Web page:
Five Fine Attributes of Stunning Seaside Homes
Maine's Top Architectural Photographer Shares His View
Architectural photographer Brian Vanden Brink has gained entree into some of the most dramatic, lovely, and downright inviting homes in the world. In his new book, At Home By the Sea: Houses Designed for Living at the Water's Edge (written by Bruce Snider and photographed by Vanden Brink) he turns his lens on some truly terrific waterside homes.
While most people cannot live in stunning seaside homes, they may be inspired to apply ideas in At Home By the Sea to their own abodes. We asked Vanden Brink to tell us about the characteristics that are common to the houses he photographed, and to provide a hint or two about how to incorporate ideas into any home. Here's what he had to say:
1. Well obviously, they all share a sense of drama, if for no other reason than their siting. This affects everything when you are at the house, because you know the ocean is right there. It is always a presence no matter what you are doing. You can hear, feel, smell, and see it. So you always have a sense of being somehow on the edge of something big, beautiful, and powerful.
2. They all share a sense of purposeful design. These houses were put where they are to maximize the experience of being there. They were designed for the pleasure of being near the sea and all that brings with it. So they have to deal with the issues of not ruining the shoreline and the views of others while providing the homeowner with a shelter that is not only suitable for looking at from the outside, but also for living within.
3. They all share a sense of light. As a photographer, I notice this almost before anything else. A thoughtful architect or builder will be very careful to bring light into the space in a dramatic way. Today there are more ways to do this because of technical developments in window design and building materials, but even the older houses in the book have a wonderful sense of glow to them — a patina that adds character, color, and warmth.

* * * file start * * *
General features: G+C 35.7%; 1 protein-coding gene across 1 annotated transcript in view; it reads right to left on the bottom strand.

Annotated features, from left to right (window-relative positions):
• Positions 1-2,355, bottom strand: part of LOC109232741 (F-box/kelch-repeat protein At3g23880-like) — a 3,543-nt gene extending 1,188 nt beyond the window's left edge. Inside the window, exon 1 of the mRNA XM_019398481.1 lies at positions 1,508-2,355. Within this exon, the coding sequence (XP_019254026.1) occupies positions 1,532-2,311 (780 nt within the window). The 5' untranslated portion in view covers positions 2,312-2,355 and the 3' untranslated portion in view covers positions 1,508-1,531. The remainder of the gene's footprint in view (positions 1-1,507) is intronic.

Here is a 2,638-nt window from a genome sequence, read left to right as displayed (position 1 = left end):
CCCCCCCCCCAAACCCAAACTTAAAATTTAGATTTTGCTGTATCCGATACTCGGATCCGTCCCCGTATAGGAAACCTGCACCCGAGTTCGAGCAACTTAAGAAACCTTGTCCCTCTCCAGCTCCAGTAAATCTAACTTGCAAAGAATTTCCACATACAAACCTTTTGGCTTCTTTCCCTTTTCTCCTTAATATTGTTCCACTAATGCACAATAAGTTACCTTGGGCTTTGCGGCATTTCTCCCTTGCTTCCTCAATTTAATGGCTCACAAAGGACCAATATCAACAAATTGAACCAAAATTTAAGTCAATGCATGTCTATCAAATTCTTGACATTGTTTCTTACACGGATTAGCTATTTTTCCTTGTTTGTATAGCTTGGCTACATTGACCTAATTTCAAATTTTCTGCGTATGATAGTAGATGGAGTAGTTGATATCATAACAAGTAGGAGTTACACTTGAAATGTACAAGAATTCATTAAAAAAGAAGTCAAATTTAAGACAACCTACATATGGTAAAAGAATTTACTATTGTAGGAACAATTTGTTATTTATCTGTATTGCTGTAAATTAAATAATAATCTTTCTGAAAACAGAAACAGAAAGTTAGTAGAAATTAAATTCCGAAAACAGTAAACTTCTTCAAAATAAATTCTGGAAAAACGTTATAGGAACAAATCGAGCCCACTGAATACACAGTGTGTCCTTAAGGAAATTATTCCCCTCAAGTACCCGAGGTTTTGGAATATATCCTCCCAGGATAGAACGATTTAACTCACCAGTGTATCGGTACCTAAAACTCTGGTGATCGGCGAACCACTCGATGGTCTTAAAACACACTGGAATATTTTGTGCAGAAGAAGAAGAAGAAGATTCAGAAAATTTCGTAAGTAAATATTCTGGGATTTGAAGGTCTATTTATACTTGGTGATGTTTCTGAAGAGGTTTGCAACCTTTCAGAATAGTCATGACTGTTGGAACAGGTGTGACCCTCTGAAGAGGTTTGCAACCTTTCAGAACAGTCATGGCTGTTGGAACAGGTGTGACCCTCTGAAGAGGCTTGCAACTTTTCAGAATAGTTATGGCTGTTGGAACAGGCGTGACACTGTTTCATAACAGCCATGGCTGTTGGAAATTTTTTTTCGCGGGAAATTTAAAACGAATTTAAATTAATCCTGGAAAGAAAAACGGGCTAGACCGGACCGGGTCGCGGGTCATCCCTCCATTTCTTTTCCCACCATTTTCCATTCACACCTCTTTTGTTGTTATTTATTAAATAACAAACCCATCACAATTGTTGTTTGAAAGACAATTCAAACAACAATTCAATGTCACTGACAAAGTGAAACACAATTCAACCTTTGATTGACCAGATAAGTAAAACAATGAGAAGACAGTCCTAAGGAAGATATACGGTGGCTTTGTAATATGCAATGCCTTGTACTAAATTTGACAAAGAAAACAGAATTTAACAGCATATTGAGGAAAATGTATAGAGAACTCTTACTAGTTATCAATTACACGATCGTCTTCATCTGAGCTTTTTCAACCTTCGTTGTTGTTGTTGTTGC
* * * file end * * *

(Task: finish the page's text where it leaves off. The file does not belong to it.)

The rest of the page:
4. They all bring the outside in and they embrace the vista. This is a bit different than the previous point. I'm talking about how you can see and feel the outside from within the house. These houses all have some major design element that allows you to easily view the ocean: maybe just walking down the hall to an oversized door, or a widow's walk on the roof, or large windows that are filled with the view, or a large veranda that overlooks the water. There is a sense of shelter from the elements, but being able to clearly see and experience them at the same time. As Bruce Snider says, "they've all had to find the balance between protection and exposure."
5. They all have a sense of order and style. These houses are not chaotic, either in design or decoration. They have a coordinated aesthetic that is carried through the whole house. This does not necessarily mean expensive furniture or accessories. In some of these homes the furnishings are quite simple and campy, but they are stylish. There is a sense that decisions about the design and furnishing were made thoughtfully and carefully, resulting in a house that feels right and looks right.
To read more about At Home by the Sea or to purchase the book, click here.
- By: Rosemary Herbert